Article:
Episode 56 of HIPAA Critical features an interview with Sara Sosa, Director of Information Services at Vista Care.
Hannah Trum: I’m Hannah Trum and this is HIPAA Critical, a podcast from Paubox where we discuss security, technology, and compliance news with healthcare industry leaders.
Information security and technology are two industries that change at a rapid pace, but the core principles stay the same. Protect your endpoints, secure your data, train your employees. Because what works today isn’t always relevant next year or even tomorrow. But things that are considered the ABCs of cybersecurity generally apply in every work location.
My guest today is proof of that. Sara Sosa is currently the director of information services at Vista Care, an organization dedicated to helping individuals overcome barriers and live their fullest life. Sara began her career in information technology after she joined the military and before her current role.
I’ve had the opportunity to speak with Sara before during a customer success interview she participated in earlier this year. Today we discuss her unique career background, issues her small team faces in the middle of a work-from-home culture, and how email encryption fits into Vista Care’s infosec stack.
Hi, Sara, thank you so much for joining me today.
I think you have an extremely interesting background and a story about how you got into information technology. Can you give everyone a little bit about your background in information technology and how you got to Vista Care?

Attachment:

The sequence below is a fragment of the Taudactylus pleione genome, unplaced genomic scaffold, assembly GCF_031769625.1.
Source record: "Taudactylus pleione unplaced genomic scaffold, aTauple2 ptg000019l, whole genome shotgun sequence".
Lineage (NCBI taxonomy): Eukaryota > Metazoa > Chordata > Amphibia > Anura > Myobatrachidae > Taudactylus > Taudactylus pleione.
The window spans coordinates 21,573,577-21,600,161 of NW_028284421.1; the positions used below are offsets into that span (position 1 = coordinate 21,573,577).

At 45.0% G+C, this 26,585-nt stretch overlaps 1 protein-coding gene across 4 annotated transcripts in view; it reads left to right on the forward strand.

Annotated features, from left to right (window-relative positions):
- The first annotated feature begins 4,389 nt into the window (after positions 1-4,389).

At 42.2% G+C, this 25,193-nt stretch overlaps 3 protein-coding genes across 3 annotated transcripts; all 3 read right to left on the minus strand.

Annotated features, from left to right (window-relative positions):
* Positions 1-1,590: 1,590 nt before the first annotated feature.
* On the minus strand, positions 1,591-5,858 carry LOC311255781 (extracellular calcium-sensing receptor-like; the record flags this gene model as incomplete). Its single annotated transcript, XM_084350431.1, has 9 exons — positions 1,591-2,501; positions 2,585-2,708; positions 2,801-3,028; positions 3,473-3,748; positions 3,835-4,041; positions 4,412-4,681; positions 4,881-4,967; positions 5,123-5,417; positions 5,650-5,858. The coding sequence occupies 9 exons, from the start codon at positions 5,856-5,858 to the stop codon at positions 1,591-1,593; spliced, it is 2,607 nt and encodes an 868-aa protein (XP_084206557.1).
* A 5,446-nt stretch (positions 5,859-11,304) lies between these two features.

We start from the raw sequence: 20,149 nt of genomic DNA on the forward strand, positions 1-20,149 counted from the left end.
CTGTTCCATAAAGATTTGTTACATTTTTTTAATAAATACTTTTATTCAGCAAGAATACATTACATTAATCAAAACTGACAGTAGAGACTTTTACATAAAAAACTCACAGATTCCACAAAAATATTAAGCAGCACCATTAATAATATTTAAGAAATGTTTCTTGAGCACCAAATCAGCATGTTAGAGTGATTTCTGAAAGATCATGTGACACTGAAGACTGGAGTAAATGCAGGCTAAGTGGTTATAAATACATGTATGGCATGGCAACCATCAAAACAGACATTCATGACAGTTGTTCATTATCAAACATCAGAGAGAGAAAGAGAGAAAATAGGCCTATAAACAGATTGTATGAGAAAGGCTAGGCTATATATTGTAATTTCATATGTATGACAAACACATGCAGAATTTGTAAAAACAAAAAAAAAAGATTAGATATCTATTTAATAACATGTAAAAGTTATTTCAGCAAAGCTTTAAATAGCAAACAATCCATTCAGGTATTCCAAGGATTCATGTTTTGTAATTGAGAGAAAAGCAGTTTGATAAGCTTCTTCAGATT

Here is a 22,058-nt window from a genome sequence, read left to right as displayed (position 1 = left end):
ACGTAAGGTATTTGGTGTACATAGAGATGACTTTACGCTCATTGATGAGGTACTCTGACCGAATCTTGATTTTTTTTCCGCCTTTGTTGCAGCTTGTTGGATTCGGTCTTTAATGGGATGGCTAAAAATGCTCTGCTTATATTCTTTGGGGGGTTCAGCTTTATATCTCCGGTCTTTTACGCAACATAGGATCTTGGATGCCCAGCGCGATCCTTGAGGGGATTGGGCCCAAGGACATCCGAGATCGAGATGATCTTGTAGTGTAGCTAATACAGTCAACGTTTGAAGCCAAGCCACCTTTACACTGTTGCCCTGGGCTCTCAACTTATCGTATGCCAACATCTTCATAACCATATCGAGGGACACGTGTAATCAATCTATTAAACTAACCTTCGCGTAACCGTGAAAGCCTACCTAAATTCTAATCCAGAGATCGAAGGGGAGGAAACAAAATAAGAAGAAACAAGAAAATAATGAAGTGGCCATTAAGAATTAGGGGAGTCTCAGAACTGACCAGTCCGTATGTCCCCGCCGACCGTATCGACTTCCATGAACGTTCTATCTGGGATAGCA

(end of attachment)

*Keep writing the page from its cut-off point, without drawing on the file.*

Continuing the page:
Sara Sosa: Sure. So I started my IT journey with the military, where I was taught a wide range of topics in the IT field from hardware and software to CCNA and security plus training.
Afterward, I was part of a CASH or a Combat Support Hospital, where we provided technology out in the field. We worked with the JNN, which is the joint network node. We set up VSATS, basically satellites, and we monitor and maintain operations in the field.
Hannah: That is a very busy day.
Sara: Yeah, it was, definitely. Kept us busy as a team. Fast-forwarding to about five years later, I started with Vista Care. And over the course of three years, I worked hard to grow with the company.
I’ve worked tirelessly with the help of my amazing team to restructure that department in a way that not only keeps our data and devices protected, but it also enhances our support for our staff who do by far the most important job, which is providing the best care to our individuals.
Well, I’m glad that you mentioned that you have been restructuring your department and working really hard.
I know that we have talked previously about how you work in a really small department. So it can be very time-consuming when you’re working with employees to set up remote connections to solve any issues.
What kind of cybersecurity risks are you and your team seeing?
Sara: So the most prevalent security risk within the company is definitely the attempted phishing attacks. Of course, phishing attacks can lead to ransomware malware on company equipment and a breach and sensitive data which is any company’s nightmare.